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I am running on CentOS 7.3.

How may I prevent losing my Kerberos TGT in the scenario below?

I understand the security implications of not destroying Kerberos tickets upon logout, and I will be digging deeper into this. But I want to start with the simplest possible example, which I present below.

user@host.example.com$ klist
klist: Credentials cache keyring 'persistent:25536700022:krb_ccache_h3j7qk7' not found

user@host.example.com$ kinit
Password for user@example.com:

user@host.example.com$ klist
Ticket cache: KEYRING:persistent:25536700022:krb_ccache_h3j7qk7
Default principal: user@example.com

Valid starting       Expires              Service principal
08/03/2018 17:06:45  08/04/2018 17:06:41  krbtgt/example.com@example.com

user@host.example.com$ ssh -K host
Last login: Fri Aug  3 17:06:21 2018 from 10.250.57.186

user@host.example.com$ klist
Ticket cache: KEYRING:persistent:25536700022:krb_ccache_h3j7qk7
Default principal: user@example.com

Valid starting       Expires              Service principal
08/03/2018 17:06:54  08/04/2018 17:06:41  krbtgt/example.com@example.com

user@host.example.com$ exit
logout
Connection to host closed.

user@host.example.com$ klist
klist: Credentials cache keyring 'persistent:25536700022:krb_ccache_h3j7qk7' not found

user@host.example.com$

UPDATE #1

Updating the SSH server configuration as follows solves the problem as presented:

GSSAPICleanupCredentials no

However, doing this unconditionally is undesirable because it has negative security implications. Leaving unexpired tickets resident on a machine after you've done working on it is dangerous.

More Detail About Our Use Case
We are using SSH to execute commands on remote hosts. The commands executed on the remote hosts may, in turn, use SSH to execute remote commands on yet other hosts. This is all scripted / automated, so we can't allow a prompt for a password to occur. This is why I used ssh -K. The -K flag forwards your Kerberos TGT to the host you're SSHing to, thereby enabling you to SSH on to another host from there without being prompted for a password.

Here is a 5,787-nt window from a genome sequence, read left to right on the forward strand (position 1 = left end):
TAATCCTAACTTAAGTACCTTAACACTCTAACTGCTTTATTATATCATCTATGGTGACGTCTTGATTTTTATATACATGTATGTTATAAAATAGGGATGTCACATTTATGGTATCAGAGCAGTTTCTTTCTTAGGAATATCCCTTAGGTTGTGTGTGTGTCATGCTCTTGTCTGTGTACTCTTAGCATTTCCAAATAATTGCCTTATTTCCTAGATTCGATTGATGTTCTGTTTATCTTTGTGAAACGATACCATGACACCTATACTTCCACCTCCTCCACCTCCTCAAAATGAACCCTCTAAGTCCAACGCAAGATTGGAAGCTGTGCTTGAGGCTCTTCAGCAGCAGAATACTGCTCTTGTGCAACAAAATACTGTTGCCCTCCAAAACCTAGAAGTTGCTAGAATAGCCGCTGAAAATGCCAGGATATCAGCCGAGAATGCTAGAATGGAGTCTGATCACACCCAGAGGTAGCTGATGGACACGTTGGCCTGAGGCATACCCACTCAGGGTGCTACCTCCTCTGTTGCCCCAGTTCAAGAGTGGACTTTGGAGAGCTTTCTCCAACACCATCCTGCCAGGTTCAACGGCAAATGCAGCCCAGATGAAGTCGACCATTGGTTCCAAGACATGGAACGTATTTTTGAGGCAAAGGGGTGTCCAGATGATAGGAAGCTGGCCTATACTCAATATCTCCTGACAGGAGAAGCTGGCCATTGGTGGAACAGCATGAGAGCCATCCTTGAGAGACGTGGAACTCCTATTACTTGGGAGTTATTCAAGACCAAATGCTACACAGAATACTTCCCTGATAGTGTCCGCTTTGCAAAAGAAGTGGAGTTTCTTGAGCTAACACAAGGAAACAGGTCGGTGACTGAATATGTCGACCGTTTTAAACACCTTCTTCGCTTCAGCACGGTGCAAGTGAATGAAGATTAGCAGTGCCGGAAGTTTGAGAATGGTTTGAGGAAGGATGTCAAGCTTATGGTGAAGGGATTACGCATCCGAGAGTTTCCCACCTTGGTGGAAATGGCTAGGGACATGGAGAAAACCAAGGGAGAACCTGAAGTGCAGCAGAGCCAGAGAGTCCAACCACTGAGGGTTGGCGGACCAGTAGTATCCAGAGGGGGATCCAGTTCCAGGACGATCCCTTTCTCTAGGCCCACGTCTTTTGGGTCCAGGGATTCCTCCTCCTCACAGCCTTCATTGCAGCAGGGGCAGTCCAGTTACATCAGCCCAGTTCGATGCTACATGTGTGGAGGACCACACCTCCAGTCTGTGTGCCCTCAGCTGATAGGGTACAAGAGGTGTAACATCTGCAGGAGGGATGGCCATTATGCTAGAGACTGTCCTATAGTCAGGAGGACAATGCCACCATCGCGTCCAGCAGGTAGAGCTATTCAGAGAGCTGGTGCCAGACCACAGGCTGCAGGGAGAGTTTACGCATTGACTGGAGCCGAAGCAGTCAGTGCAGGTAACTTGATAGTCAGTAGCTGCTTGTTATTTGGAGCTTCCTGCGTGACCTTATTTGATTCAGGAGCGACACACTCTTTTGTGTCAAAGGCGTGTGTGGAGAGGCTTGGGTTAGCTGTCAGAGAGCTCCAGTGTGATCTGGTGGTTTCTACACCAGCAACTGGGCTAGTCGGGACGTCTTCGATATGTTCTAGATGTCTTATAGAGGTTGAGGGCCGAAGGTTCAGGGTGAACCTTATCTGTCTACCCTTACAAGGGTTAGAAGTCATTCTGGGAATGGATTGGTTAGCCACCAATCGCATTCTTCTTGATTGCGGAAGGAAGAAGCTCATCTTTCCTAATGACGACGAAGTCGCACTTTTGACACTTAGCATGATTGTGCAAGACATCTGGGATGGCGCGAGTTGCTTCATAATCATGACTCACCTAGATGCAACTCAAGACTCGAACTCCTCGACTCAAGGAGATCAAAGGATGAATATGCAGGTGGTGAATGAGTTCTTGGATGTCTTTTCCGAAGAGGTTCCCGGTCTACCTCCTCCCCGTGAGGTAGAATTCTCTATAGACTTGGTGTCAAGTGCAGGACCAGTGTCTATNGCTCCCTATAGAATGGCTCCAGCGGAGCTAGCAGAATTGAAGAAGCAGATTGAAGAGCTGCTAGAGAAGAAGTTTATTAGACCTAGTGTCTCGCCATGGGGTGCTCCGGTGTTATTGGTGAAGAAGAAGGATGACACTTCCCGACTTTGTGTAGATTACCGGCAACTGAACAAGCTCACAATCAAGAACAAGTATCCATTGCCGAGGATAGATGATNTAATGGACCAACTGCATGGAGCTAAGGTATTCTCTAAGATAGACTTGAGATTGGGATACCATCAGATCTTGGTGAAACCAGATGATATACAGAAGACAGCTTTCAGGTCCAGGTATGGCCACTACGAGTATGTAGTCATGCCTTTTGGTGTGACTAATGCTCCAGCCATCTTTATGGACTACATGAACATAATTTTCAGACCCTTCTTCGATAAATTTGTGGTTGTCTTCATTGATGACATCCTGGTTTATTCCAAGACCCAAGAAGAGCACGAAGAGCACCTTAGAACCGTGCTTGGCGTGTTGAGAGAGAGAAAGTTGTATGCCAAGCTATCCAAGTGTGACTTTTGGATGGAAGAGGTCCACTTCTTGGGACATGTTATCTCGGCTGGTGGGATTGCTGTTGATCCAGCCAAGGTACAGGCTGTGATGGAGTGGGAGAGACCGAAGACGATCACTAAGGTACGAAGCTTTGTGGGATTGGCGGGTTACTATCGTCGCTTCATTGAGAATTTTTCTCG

In our particular use case, it sometimes happens that one of the "remote" hosts we're using SSH to execute a command on is the host we're already on. Without the configuration change shown above, after the "remote" command finishes executing and the SSH session exits, the Kerberos ticket is destroyed--on the machine we're currently on! We've then lost our ability to SSH in a passwordless manner to all hosts.

Searching For a Secure Solution to Our Use Case
So as to avoid the security implications of unconditionally not destroying Kerberos tickets upon logout, I'd like to dig deeper.

Is there a way to do either of the following?

  1. Forward your Kerberos TGT only if it doesn't already reside on the machine you're SSHing to
  2. Destroy your Kerberos tickets only when exiting your last shell session

Are there other possibilities that I am not considering?

1

I ended up putting the following in my .bash_profile:

cleanup()
{
   SHELL_COUNT=$(ps -elf | grep bash | grep $(whoami) | grep -v grep | wc -l)

   if [[ "$SHELL_COUNT" -eq 2 ]]; then
      kdestroy -q
   fi
}

trap '
   cleanup
' 0

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